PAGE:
Matt Johns: Is he the guy at quarterback for UVA football?

uva ucla3Greyson Lambert was anointed as starting quarterback by UVA football coach Mike London coming out of the spring, supplanting last year’s starter, David Watford, who slid to second on the depth chart.

Few outside the program gave any thought to the third-stringer, Matt Johns, an unheralded redshirt sophomore from Chalfont, Pa., where as a three-star recruit he threw for 4,800 yards and 46 touchdowns and was a member of the National Honor Society and piano player.

But it was Johns who London gave the ball to after Lambert struggled in the season opener against then-Top 10 UCLA, and when Johns led the team back to the brink of an upset in what turned out to be a 28-20 loss, the lithe 6’5”, 210-pounder was at the top of the depth chart to stay.

In the weeks since, Johns has been listed as a co-#1 at quarterback with Lambert, and since the top recruit Lambert, who had offers from the likes of Alabama, Auburn, Clemson and Georgia coming out of high school, went down with an ankle injury in the BYU game in Week 4, Johns has been the man, including getting the start last week on the road at defending ACC Coastal champ Duke, even with Lambert fully available, according to London.

Johns availed himself well in the Duke game, completing 22 of his 45 pass attempts for a career-high 325 yards in the 20-13 loss. For the season, Johns, in seven games, including three starts, has completed 55.8 percent of his passes (82-for-147) for 1,012 yards and eight touchdowns, with five interceptions, and a passer-efficiency rating of 124.8, good for eighth in the ACC.

The one difference between Johns and Lambert is completion percentage – Lambert is completing 64.0 percent of his passes in 2014 – but that is as much a function of selectivity as anything. Lambert, with the much stronger arm, is more likely to hit his checkdown targets, averaging just 5.8 yards per attempt on his throws that are predominantly short- and intermediate-range, while Johns is more likely to press the ball downfield, averaging 6.9 yards per attempt even with the lower completion percentage.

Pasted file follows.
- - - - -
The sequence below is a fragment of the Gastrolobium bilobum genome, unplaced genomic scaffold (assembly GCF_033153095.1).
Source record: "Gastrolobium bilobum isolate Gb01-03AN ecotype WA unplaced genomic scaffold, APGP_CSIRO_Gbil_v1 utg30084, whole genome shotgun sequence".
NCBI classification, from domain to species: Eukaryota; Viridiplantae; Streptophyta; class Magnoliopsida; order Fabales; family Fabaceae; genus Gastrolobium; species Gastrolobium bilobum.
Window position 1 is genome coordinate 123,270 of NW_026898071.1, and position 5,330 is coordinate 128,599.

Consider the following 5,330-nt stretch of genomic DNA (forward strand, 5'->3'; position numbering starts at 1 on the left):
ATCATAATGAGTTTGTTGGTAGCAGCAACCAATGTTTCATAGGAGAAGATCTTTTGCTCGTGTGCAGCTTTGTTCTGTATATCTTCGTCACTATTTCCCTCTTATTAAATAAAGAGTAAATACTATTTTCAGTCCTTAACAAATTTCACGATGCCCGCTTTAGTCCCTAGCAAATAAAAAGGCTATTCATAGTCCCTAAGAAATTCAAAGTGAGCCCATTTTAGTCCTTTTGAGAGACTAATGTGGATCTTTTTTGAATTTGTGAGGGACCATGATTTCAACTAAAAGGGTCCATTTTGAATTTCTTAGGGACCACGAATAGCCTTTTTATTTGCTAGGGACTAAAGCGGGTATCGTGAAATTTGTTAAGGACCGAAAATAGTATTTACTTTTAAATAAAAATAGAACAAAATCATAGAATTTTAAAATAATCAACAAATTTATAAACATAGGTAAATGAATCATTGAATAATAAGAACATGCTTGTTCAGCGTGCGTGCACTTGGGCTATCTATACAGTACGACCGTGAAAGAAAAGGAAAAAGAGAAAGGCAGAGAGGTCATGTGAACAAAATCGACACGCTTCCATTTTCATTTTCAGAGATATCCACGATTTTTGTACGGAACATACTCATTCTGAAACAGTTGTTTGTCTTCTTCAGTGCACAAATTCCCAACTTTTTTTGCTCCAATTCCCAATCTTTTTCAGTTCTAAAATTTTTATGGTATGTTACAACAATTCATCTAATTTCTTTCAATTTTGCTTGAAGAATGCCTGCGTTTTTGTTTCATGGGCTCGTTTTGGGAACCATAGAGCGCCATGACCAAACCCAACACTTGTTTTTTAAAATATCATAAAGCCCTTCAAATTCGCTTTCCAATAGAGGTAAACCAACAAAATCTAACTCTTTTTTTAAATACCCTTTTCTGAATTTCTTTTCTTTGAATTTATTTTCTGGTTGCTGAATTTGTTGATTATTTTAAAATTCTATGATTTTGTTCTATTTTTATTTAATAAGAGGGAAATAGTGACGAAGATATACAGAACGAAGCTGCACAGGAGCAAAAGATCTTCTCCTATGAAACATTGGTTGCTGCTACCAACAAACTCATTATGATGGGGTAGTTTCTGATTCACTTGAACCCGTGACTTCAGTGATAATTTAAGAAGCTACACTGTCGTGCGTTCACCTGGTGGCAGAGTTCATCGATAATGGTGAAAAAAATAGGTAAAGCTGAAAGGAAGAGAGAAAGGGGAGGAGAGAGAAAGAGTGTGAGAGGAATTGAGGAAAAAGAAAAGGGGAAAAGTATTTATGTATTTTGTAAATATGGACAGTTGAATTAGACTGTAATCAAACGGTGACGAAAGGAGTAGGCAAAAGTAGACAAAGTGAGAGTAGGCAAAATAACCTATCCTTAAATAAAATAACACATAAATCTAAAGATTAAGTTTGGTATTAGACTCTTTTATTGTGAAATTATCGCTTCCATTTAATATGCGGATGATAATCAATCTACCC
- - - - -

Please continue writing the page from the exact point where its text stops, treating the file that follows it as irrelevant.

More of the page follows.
There are still growing pains, as was evident in the second half against Duke, when Johns and offensive coordinator Steve Fairchild couldn’t connect on a play call in one instance that forced a timeout, and on the fourth-down play that would determine Virginia’s ultimate fate, when Johns had to take a delay-of-game penalty because he had trouble getting the play call right in the huddle.

Asked after the game what he needs to do to improve, Johns looked down and said, essentially, everything.

“The quarterback position in general, you have to take ownership when the team doesn’t score. As a leader, that’s what you have to do,” Johns said.

– Column by Chris Graham

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